I'd say his efforts to avoid cooperating with the authorities so far should be more than enough to demonstrate his guilt and convict him of the crime. Let him hang!

    1. That Steve Guy

      Re: sought for questioning?

      Agreed it doesn't look good for him.

      Still let him go over there and lets have the real truth come out. Its the only way to put this to rest.

    2. auburnman
      Stop

      Re: sought for questioning?

      Not again. We went down this road not too long ago - innocent unless proven guilty. Personally I think the guy is a git but I have no idea one way or the other about his guilt. I do seem to recall he is a paranoiac, this could just as easily explain his actions.

      1. Anonymous Coward
        Anonymous Coward

        Re: auburnman

        Paranoiac? Just a little...

        To be honest, I'm a little surprised he's not more fucked up given how he was raised...

        Assange’s mother believed that formal education would inculcate an unhealthy respect for authority in her children and dampen their will to learn. “I didn’t want their spirits broken,” she told me... the family had moved thirty-seven times by the time Assange was fourteen...

        When Assange was eight, Claire left her husband and began seeing a musician...[he] became abusive, she says, and they separated... Claire felt threatened, fearing that the musician would take away [Assange's half brother]. Assange recalled her saying, “Now we need to disappear,” and he lived on the run with her from the age of eleven to sixteen. *When I asked him about the experience, he told me that there was evidence that the man belonged to a powerful cult called the Family—its motto was “Unseen, Unknown, and Unheard.” Some members were doctors who persuaded mothers to give up their newborn children to the cult’s leader, Anne Hamilton-Byrne. The cult had moles in government, Assange suspected, who provided the musician with leads on Claire’s whereabouts.* In fact, Claire often told friends where she had gone, or hid in places where she had lived before.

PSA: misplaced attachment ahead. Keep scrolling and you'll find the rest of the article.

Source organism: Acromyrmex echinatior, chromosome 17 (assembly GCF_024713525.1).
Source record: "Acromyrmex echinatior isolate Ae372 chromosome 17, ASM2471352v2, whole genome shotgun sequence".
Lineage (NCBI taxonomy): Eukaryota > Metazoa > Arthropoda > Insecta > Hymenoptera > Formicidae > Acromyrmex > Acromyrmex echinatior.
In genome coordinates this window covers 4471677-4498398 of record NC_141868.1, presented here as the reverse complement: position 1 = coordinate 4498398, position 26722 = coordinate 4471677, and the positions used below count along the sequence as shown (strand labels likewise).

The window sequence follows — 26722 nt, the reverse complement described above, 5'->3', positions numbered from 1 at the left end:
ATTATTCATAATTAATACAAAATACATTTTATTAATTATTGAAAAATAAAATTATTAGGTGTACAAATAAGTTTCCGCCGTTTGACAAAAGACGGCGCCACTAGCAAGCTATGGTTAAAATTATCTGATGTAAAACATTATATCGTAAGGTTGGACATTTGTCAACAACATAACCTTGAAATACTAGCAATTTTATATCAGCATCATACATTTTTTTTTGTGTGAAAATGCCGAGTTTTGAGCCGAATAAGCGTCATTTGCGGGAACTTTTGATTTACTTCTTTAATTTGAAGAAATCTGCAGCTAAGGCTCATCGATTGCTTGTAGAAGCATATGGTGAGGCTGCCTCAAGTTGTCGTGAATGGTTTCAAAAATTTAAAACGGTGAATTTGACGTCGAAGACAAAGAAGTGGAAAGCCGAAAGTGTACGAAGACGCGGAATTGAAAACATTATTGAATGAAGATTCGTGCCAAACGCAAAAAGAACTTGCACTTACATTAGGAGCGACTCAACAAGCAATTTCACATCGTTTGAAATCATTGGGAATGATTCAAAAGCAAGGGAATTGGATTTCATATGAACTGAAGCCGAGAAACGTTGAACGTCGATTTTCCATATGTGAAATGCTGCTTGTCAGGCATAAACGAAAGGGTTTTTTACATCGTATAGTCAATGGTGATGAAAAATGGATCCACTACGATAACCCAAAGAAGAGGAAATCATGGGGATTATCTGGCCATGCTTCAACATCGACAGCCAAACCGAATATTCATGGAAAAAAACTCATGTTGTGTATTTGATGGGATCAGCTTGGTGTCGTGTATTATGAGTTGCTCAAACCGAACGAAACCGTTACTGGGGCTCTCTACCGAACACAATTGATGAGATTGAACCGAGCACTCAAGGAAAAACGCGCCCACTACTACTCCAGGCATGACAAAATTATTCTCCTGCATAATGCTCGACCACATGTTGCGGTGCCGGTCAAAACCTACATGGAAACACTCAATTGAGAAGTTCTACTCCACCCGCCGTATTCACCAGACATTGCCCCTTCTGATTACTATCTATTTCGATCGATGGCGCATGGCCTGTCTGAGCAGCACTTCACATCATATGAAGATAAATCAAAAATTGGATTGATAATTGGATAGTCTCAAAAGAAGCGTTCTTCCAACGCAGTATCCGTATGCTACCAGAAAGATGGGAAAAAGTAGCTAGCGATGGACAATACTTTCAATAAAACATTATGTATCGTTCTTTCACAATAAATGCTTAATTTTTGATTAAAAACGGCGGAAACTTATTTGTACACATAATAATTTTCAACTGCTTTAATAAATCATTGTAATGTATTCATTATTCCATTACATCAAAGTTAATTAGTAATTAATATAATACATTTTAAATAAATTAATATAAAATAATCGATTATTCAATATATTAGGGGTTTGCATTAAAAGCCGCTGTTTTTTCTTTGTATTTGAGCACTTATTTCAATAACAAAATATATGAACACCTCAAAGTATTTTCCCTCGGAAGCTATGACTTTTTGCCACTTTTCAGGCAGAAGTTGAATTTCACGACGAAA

http://www.newyorker.com/reporting/2010/06/07/100607fa_fact_khatchadourian?currentPage=all * emphasis mine

    3. Matt 21

      Re: sought for questioning?

      From what I remember he was accused and then it was withdrawn and then he was accused again and then a charge added... all sounds a bit odd to me.

      It also seems strange that the Swedish prosecutor has turned down all offers to speak to him to ask the questions they want to ask.

      He doesn't strike me as a nice person but these charges do sound rather trumped up so I'm not surprised he doesn't want to go to Sweden.

    4. This post has been deleted by its author

  3. Anonymous Coward
    Anonymous Coward

    You would think he would RELISH the chance to PROVE his innocence... you would think... unless...?

    1. oddie

      ..unless he believes, or claims to believe, that the charges against him are politically motivated and his extraction to sweden might lead to the US filing an extradition request with the swedish government and lead to him ultimately being extradited to the US to face charges of whatever they can think up against him seeing as he can't be done for treason (not being a us citizen)?